Scot: How does that apply to musicians from other cultures?
Robin: I think music allows people to speak in harmony together. We all work together, like this conversation, when you ask a question and I listen and answer. We can’t talk at the same time! And the thing about music is that 50 people can communicate in harmony through a universal language that touches the heart of man. They can all “speak” together at the exact same time. That is what makes music so powerful and awesome.
Scot: The great equalizer…
Robin: That drives much of my work as a musician, it helps me connect people and help build bridges.
Scot: I read in Sikh culture there is a celebration of both the saint and the warrior. I see a little of this with your interest in empowering others through music and your seeking out justice for those less fortunate. Does that philosophy apply to your life as a musician and your philanthropic contribution to society?
Robin: It has gone both ways, the word warrior is complicated and problematic to me. Sometimes the word warrior can be someone who sacrifices themselves for the greater good and I think that is important. I draw deeply upon a spiritual practice and the idea that the warrior who completely destroys them selves in service to a larger goal also needs to be balanced with taking care of his or her core. I do believe in justice and empowering communities and I do it every day in the things that I am involved with. But, if I were to become a warrior 100 percent of the time, I feel I would lose my grounding in my music, my health and my core. That is why Project Ahimsa is so interesting to me. It enables me to stay true to being a musician, performer and teacher of music and at the same time have an impact on addressing some deep issues without destroying myself.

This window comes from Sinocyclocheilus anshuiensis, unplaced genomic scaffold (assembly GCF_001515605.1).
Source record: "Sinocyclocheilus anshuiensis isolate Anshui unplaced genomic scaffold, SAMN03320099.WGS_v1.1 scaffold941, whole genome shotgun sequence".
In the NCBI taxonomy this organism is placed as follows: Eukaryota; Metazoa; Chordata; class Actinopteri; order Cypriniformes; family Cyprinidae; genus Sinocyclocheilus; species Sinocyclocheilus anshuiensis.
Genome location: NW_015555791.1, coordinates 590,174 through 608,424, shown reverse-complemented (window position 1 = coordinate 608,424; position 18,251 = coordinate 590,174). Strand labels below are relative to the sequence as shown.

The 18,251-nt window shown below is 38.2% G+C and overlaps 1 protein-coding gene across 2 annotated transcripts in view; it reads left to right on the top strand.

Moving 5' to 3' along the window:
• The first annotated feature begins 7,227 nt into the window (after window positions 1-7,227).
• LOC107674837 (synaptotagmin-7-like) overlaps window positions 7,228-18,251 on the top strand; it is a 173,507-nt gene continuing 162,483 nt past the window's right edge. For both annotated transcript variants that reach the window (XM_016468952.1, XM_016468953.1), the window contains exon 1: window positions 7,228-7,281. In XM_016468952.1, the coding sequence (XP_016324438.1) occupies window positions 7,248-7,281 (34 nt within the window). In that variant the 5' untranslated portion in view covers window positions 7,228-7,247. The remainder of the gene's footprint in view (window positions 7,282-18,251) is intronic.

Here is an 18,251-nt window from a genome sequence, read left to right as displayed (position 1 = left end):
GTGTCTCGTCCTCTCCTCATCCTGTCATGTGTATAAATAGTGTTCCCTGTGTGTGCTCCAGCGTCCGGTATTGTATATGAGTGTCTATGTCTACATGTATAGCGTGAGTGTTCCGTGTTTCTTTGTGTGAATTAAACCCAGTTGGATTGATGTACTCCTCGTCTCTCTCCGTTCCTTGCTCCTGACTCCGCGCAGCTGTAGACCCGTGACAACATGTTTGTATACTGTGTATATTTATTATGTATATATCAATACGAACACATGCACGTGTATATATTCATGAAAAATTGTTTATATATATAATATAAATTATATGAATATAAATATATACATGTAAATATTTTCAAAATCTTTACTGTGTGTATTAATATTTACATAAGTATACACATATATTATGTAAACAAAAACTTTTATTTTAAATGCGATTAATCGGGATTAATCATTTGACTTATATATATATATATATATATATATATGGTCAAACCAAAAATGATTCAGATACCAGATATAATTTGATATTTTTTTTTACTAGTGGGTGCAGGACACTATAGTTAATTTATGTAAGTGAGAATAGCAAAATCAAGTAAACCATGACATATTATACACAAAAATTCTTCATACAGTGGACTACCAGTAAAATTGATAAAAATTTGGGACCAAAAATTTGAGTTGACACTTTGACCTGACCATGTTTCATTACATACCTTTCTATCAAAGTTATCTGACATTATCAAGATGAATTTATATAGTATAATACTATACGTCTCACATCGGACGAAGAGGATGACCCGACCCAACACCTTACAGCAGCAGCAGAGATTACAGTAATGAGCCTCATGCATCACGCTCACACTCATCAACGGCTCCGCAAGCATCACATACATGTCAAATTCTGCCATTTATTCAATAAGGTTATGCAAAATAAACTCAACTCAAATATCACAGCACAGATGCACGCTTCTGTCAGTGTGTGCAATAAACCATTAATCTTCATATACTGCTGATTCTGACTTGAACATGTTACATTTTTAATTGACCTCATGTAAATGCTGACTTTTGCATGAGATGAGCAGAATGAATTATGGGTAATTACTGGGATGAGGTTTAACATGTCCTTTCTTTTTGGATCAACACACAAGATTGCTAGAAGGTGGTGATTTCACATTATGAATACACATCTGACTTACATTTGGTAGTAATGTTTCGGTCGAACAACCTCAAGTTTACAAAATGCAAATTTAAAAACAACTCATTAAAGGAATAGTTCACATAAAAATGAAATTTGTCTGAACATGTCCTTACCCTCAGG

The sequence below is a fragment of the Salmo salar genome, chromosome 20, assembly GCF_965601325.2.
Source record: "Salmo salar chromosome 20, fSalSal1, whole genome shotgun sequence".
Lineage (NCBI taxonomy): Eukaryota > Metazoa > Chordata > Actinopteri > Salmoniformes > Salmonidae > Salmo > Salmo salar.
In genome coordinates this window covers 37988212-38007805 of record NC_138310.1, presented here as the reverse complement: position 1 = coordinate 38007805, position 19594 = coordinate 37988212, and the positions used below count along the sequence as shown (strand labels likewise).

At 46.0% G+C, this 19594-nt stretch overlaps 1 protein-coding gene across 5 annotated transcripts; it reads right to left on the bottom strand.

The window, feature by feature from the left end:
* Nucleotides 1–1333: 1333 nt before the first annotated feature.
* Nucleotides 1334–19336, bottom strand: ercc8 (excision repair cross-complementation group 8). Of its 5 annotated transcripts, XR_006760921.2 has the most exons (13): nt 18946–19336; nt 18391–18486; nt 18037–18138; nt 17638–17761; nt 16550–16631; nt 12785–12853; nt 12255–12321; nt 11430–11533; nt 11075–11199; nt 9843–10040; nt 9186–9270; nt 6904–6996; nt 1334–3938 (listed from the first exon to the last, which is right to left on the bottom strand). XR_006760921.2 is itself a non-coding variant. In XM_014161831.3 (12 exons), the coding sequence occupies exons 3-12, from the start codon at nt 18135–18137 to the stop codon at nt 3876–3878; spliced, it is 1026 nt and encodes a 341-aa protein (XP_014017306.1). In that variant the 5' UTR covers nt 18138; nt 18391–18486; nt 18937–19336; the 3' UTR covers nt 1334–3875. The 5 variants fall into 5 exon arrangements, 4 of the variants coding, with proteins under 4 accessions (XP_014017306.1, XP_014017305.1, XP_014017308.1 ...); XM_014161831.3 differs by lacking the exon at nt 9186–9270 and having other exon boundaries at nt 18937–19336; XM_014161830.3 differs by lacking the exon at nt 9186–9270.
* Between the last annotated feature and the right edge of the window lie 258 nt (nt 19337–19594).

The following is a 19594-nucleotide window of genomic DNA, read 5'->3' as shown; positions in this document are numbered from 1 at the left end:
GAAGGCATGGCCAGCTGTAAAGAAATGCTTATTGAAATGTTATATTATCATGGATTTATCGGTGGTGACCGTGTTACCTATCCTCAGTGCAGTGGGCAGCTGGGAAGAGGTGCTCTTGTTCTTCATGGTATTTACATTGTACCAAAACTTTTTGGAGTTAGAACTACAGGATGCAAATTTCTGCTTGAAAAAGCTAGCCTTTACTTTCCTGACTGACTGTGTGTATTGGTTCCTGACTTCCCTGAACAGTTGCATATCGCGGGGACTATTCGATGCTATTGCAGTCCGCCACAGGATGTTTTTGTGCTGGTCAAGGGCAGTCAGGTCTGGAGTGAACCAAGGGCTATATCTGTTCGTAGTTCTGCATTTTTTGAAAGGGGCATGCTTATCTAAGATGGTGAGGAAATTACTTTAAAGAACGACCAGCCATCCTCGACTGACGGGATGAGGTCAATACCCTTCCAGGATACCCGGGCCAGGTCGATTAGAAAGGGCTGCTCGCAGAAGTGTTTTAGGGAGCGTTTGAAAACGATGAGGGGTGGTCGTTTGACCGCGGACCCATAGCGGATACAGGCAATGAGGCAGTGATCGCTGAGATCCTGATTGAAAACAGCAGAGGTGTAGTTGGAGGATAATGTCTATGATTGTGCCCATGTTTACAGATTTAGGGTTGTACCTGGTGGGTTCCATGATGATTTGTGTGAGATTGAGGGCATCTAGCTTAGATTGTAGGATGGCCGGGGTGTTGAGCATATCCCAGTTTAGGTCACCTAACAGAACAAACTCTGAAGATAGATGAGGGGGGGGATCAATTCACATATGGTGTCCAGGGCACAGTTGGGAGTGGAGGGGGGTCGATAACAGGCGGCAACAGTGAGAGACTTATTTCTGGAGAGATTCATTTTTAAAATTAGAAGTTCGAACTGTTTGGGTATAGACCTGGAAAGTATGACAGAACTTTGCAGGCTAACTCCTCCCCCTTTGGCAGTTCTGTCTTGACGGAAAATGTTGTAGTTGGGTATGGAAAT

Scot: How has that affected you?
Robin: I’m trying to understand some of these issues like the massacres we hear more about in the news each day, and especially the hate crimes directed towards Sikhs and other misunderstood communities. I may not have all the answers, but I can offer my perspective so that we can try and address the problems together as a community and in a constructive and creative way. That is the role I take with the experimental programs I have worked with like Ahimsa, Ektava and at Eagle Rock School. I call them experiments, because I know that we don’t have all the answers. We are trying different things that portray the importance of music and art in healing.